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Alexander Turnbull - we wish!


Alexander Turnbull was born in Wellington on September 14, 1868 (one year before Frances Hodgkins, who belongs to a later age), the sixth of seven children, but three of his four older brothers died young. His father, Walter, was a founder of the merchant firm W & G Turnbull, but he was named after his mother, Alexandrina Horsburgh.

In 1875 Walter took the family back to London. Alex began a coin-collection the next year, and went to school at Dulwich. From there he went straight into the family drapery firm, but he visited New Zealand twice in his teens and began collecting books in 1885.

In 1892 he returned to run his father's firm and look after his alcoholic father, whose death in 1897, and that of his uncle four years later, left him with ample means to pursue his other interests - golf, yachting and collecting books. (Just as well, because W & G Turnbull's business did not thrive under his half-hearted management.)

In 1916 he had the handsome brick building built in Bowen St that housed his collection for the next five decades. He died on June 28, 1918 after an operation on his sinuses, leaving his collection to "the King".

He never married and his sensitive eyes, bushy moustache and clear brow would make anyone's gaydar ping. There is an oral tradition that he was "a screaming queen", but his biographer, Eric McCormick, himself gay, said there was no clear evidence. He is known to have used cocaine. He was a dandy, having his clothes tailored in England, and an aesthete. With one of his best friends, Percy Buller, he visited Algiers (but also shows in Paris with dancing girls) probably in 1890, and their relationship has some curious features: in London in 1891 during a "pretty gay" weekend he was "... Sorry to Say did not go home that night..." At the end of 1893, he wrote to Percy's brother Leo in the Manawatu that Percy was "as 'gai' as ever" and signed himself "ever thine Alex." (Leo later married.) The secondary meaning of "gay" was then "immoral, dissolute, befitting a prostitute" but had the present meaning begun to emerge that early, and was Alex writing in code?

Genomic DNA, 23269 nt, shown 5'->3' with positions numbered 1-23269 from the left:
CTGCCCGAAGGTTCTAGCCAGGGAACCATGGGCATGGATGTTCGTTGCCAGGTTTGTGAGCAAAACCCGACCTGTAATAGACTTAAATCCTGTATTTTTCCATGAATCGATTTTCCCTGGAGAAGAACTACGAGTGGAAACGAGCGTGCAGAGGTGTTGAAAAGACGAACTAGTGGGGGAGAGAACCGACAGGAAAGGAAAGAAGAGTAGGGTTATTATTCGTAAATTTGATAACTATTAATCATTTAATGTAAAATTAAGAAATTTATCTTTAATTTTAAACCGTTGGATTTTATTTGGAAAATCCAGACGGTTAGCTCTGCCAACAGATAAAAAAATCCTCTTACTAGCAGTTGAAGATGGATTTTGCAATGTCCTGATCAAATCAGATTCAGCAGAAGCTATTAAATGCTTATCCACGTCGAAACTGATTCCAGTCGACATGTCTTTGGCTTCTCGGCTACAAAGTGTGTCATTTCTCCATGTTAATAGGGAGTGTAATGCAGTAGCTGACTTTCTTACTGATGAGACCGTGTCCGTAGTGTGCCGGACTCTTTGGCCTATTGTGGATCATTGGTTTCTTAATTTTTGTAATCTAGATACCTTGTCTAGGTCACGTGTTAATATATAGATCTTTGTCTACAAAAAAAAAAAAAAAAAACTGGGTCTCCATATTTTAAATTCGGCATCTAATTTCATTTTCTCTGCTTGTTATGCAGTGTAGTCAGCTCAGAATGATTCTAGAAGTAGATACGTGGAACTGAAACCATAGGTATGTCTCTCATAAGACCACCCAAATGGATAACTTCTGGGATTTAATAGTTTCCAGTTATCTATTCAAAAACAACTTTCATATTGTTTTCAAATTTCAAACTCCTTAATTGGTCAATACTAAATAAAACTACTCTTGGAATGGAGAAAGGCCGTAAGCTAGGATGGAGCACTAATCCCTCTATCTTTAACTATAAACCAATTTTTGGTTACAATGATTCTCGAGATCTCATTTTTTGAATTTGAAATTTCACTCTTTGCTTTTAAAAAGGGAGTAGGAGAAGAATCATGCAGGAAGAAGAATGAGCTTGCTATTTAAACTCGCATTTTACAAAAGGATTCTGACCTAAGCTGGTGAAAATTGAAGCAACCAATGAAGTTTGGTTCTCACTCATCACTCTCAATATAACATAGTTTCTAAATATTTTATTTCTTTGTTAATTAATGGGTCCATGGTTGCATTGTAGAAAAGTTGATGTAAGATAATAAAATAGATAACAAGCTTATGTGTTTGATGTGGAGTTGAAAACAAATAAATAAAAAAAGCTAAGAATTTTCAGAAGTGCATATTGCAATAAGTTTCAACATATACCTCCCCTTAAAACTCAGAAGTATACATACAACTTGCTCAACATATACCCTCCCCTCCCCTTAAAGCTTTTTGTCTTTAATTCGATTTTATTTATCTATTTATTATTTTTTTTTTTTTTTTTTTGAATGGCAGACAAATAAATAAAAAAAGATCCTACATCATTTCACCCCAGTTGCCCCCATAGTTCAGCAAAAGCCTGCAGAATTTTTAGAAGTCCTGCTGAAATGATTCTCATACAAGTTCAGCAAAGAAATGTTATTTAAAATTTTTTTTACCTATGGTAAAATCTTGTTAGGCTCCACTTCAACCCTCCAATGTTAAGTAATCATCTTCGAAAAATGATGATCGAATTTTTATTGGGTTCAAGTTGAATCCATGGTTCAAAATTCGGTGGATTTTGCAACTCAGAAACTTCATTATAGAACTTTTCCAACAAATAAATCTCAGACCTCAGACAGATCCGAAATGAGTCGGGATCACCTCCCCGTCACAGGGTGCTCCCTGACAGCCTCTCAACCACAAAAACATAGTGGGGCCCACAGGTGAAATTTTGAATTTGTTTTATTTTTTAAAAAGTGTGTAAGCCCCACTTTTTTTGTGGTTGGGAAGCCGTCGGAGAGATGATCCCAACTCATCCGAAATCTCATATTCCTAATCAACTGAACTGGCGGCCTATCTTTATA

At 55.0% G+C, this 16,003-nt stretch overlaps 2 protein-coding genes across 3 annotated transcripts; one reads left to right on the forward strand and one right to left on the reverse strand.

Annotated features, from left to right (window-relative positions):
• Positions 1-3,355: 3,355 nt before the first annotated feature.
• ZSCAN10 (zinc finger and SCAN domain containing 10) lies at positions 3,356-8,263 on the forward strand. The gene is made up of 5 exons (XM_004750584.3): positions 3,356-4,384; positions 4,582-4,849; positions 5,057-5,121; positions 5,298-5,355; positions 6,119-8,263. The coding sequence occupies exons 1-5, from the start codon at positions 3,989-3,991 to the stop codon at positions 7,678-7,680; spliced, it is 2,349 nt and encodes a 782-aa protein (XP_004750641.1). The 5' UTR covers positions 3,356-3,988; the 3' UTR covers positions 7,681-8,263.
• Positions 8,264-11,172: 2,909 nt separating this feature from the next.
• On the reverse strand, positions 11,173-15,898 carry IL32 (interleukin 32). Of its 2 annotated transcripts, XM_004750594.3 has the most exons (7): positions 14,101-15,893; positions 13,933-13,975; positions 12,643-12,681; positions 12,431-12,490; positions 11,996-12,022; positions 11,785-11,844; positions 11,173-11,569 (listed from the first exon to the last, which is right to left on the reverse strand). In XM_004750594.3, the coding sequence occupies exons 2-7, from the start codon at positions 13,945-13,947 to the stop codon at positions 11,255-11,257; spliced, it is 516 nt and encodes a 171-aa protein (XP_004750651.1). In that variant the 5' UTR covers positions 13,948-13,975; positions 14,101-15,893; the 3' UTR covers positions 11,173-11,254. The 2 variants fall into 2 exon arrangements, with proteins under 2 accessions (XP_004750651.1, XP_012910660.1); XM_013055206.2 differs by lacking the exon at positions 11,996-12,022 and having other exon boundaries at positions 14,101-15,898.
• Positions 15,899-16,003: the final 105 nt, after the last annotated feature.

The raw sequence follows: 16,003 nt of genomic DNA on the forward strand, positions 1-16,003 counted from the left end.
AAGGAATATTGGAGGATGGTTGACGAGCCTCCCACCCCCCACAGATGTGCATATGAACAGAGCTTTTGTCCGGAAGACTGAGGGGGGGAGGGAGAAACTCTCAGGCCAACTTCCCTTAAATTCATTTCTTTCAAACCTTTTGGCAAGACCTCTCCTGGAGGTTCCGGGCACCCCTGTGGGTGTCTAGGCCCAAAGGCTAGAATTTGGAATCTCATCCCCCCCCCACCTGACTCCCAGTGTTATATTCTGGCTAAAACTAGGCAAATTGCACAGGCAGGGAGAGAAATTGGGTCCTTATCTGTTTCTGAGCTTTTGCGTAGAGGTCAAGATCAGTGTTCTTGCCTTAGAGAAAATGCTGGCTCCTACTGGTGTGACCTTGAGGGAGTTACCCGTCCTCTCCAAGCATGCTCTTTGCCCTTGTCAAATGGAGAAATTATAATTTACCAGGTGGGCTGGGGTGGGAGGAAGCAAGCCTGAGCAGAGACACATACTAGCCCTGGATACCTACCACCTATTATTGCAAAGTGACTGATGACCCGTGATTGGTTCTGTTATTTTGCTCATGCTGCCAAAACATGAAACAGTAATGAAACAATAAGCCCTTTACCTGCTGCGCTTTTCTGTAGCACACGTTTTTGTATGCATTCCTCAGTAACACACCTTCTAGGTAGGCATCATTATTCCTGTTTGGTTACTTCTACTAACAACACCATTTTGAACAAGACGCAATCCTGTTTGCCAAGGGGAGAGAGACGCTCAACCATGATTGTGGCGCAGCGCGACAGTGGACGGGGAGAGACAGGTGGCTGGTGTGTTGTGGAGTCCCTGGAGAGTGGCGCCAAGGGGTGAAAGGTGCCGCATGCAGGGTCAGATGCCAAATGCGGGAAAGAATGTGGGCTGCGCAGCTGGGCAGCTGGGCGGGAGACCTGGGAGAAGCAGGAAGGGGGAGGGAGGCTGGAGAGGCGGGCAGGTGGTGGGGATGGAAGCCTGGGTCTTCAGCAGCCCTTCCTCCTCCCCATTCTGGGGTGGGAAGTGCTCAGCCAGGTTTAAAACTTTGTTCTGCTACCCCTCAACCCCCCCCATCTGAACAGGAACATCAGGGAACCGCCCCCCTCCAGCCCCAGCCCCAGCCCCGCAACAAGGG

At his death, the collection housed 55,000 books, with specialised collections of Milton, New Zealand and Pacific books of international standing. His library is now housed within the National Library / Te Puna Matauranga o Aotearoa, and within it is housed LAGANZ, the Lesbian and Gay Archives of New Zealand.



Adapted from the biographies by E H McCormick and Jim Traue.





Eric H. McCormick - biographer


Eric McCormick, biographer of Frances Hodgkins and Alexander Turnbull, was born in Taihape in 1906. He became aware of his homosexuality at an early age: he was bullied for his effeminacy, once having his arm broken, and one of the names that did hurt him was "Girlie".

He boarded in Wellington while he went to Wellington College and Wellington Teachers' Training College, in 1924-5. There he had one of his longest-standing "crushes", on another student his own age, "R.G." This love, unexpressed and probably unrequited, lasted for over a year. He writes of awkward encounters, such as the man in Sydney who found his kissing unsatisfactory, but if he had consummated relationships, he did not write about them. In some cases he would remember a man he had no more than exchanged glances with, long after the event.

One of his essays is a wistful investigation into the visit of Rupert Brooke to New Zealand.

He died in Auckland on March 25, 1995.

Adapted from the biography by Denis McEldowney




Charles Brasch - poet, editor


Charles Brasch was born in Dunedin in 1909 of a large and well-known family. His great-grandfather, Bendix Hallenstein, founded the drapery company of that name, as well as the Drapery Importing Company, (D.I.C.). His grandfather, Willi Fels, was the greatest influence in his life, his mother having died when he was five.